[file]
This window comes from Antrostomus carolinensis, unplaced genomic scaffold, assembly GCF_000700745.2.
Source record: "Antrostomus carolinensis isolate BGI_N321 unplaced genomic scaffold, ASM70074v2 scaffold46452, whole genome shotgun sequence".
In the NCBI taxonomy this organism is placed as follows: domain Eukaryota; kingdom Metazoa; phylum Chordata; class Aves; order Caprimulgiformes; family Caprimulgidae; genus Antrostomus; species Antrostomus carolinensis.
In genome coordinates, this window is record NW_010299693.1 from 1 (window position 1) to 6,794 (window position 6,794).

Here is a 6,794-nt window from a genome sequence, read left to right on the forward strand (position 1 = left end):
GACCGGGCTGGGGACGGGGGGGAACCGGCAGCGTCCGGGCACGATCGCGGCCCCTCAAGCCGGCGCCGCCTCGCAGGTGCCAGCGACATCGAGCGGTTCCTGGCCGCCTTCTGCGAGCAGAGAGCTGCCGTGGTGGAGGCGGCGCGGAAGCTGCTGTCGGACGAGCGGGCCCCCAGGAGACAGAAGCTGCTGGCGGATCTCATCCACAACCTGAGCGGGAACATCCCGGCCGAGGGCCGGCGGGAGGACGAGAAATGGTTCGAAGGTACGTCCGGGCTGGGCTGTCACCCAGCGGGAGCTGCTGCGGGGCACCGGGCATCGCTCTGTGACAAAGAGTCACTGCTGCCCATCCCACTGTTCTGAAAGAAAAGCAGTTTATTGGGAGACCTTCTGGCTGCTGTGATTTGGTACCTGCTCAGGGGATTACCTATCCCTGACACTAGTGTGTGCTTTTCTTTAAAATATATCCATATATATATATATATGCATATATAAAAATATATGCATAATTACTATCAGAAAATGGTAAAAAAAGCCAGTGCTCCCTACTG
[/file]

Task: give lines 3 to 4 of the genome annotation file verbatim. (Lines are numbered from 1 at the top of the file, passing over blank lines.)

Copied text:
In the NCBI taxonomy this organism is placed as follows: domain Eukaryota; kingdom Metazoa; phylum Chordata; class Aves; order Caprimulgiformes; family Caprimulgidae; genus Antrostomus; species Antrostomus carolinensis.
In genome coordinates, this window is record NW_010299693.1 from 1 (window position 1) to 6,794 (window position 6,794).